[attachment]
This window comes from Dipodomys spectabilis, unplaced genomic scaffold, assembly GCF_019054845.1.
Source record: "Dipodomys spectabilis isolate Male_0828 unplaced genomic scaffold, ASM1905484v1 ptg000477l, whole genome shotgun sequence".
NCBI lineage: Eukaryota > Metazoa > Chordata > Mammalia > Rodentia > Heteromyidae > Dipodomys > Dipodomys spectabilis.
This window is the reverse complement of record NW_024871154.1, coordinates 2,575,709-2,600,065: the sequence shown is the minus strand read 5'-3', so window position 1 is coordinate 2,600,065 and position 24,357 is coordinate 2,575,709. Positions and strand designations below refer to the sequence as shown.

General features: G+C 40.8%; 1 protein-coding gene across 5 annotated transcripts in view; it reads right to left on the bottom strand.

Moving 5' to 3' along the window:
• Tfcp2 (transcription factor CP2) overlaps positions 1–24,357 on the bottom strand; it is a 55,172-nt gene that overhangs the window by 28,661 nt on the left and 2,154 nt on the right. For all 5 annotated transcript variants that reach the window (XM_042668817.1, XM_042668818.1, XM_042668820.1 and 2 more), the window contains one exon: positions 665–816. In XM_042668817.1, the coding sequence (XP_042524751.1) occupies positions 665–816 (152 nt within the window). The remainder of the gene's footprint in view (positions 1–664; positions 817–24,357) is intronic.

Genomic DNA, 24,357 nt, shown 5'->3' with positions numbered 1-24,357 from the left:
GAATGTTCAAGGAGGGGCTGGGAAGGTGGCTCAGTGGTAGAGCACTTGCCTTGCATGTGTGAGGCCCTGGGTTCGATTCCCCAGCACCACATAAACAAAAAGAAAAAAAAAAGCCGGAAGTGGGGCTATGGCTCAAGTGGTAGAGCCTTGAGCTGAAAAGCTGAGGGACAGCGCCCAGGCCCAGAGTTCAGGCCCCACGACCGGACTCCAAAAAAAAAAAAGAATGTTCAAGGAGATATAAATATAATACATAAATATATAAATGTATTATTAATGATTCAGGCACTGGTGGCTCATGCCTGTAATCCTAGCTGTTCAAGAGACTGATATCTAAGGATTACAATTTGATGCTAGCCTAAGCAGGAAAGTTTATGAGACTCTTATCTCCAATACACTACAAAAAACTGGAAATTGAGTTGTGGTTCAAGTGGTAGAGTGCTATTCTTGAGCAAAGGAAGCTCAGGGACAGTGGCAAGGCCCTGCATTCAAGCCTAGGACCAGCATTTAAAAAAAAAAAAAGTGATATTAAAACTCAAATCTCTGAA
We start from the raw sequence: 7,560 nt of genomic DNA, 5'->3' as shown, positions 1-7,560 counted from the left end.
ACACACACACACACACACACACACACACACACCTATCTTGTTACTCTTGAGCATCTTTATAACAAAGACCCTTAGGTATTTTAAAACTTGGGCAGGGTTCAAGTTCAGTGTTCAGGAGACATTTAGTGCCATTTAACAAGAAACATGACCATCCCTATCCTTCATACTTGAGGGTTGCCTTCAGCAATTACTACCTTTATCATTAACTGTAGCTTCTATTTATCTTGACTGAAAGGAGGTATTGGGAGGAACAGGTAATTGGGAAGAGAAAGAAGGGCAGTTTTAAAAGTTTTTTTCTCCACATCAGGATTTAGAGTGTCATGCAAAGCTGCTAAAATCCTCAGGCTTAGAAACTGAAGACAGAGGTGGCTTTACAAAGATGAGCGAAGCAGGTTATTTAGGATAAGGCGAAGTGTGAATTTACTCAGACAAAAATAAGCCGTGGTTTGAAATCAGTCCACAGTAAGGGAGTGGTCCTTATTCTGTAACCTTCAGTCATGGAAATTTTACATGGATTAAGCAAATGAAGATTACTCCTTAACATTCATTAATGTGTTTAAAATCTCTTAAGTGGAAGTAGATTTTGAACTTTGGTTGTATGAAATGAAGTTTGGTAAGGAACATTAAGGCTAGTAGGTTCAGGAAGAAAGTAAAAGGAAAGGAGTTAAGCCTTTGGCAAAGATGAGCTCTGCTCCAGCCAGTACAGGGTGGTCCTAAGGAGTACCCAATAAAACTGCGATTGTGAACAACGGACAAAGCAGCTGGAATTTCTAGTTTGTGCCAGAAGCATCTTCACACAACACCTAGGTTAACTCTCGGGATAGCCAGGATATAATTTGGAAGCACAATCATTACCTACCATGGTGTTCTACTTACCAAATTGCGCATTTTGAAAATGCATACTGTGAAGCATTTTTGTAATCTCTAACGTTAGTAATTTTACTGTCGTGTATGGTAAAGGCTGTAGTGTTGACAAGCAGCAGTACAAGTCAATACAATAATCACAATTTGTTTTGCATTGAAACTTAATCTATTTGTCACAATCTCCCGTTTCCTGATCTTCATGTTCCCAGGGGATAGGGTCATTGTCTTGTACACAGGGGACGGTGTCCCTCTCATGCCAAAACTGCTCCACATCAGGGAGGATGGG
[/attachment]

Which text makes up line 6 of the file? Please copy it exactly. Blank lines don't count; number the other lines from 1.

Moving 5' to 3' along the window: